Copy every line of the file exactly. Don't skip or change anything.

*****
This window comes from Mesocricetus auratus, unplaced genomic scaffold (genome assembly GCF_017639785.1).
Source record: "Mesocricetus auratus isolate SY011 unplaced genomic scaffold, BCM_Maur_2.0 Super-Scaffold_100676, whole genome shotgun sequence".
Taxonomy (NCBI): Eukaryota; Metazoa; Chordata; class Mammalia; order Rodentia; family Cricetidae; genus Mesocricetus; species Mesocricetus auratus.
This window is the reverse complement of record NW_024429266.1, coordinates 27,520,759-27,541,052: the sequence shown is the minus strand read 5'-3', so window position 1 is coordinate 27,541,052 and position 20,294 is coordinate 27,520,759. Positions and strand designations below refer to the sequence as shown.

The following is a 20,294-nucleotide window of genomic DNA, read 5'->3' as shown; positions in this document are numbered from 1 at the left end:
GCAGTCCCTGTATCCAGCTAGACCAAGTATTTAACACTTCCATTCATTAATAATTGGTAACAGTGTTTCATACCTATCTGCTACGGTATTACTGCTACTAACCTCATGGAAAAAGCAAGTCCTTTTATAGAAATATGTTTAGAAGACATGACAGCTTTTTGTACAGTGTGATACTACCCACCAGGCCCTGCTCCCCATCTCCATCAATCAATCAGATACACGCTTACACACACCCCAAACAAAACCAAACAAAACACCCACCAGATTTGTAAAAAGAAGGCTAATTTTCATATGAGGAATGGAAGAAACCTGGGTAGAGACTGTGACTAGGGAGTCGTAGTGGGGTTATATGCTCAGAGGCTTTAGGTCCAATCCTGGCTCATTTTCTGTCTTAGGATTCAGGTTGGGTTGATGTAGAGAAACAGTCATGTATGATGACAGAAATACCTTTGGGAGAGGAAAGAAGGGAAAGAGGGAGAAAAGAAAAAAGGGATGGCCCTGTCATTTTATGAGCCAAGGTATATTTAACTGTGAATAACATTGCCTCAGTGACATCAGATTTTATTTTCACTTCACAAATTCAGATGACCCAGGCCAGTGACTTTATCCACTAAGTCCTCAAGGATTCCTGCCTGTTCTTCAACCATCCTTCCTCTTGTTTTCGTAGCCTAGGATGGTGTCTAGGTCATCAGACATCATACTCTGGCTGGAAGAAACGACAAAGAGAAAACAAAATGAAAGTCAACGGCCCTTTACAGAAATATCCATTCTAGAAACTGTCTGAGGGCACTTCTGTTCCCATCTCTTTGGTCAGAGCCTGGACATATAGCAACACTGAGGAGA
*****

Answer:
This window comes from Mesocricetus auratus, unplaced genomic scaffold (genome assembly GCF_017639785.1).
Source record: "Mesocricetus auratus isolate SY011 unplaced genomic scaffold, BCM_Maur_2.0 Super-Scaffold_100676, whole genome shotgun sequence".
Taxonomy (NCBI): Eukaryota; Metazoa; Chordata; class Mammalia; order Rodentia; family Cricetidae; genus Mesocricetus; species Mesocricetus auratus.
This window is the reverse complement of record NW_024429266.1, coordinates 27,520,759-27,541,052: the sequence shown is the minus strand read 5'-3', so window position 1 is coordinate 27,541,052 and position 20,294 is coordinate 27,520,759. Positions and strand designations below refer to the sequence as shown.

The following is a 20,294-nucleotide window of genomic DNA, read 5'->3' as shown; positions in this document are numbered from 1 at the left end:
GCAGTCCCTGTATCCAGCTAGACCAAGTATTTAACACTTCCATTCATTAATAATTGGTAACAGTGTTTCATACCTATCTGCTACGGTATTACTGCTACTAACCTCATGGAAAAAGCAAGTCCTTTTATAGAAATATGTTTAGAAGACATGACAGCTTTTTGTACAGTGTGATACTACCCACCAGGCCCTGCTCCCCATCTCCATCAATCAATCAGATACACGCTTACACACACCCCAAACAAAACCAAACAAAACACCCACCAGATTTGTAAAAAGAAGGCTAATTTTCATATGAGGAATGGAAGAAACCTGGGTAGAGACTGTGACTAGGGAGTCGTAGTGGGGTTATATGCTCAGAGGCTTTAGGTCCAATCCTGGCTCATTTTCTGTCTTAGGATTCAGGTTGGGTTGATGTAGAGAAACAGTCATGTATGATGACAGAAATACCTTTGGGAGAGGAAAGAAGGGAAAGAGGGAGAAAAGAAAAAAGGGATGGCCCTGTCATTTTATGAGCCAAGGTATATTTAACTGTGAATAACATTGCCTCAGTGACATCAGATTTTATTTTCACTTCACAAATTCAGATGACCCAGGCCAGTGACTTTATCCACTAAGTCCTCAAGGATTCCTGCCTGTTCTTCAACCATCCTTCCTCTTGTTTTCGTAGCCTAGGATGGTGTCTAGGTCATCAGACATCATACTCTGGCTGGAAGAAACGACAAAGAGAAAACAAAATGAAAGTCAACGGCCCTTTACAGAAATATCCATTCTAGAAACTGTCTGAGGGCACTTCTGTTCCCATCTCTTTGGTCAGAGCCTGGACATATAGCAACACTGAGGAGA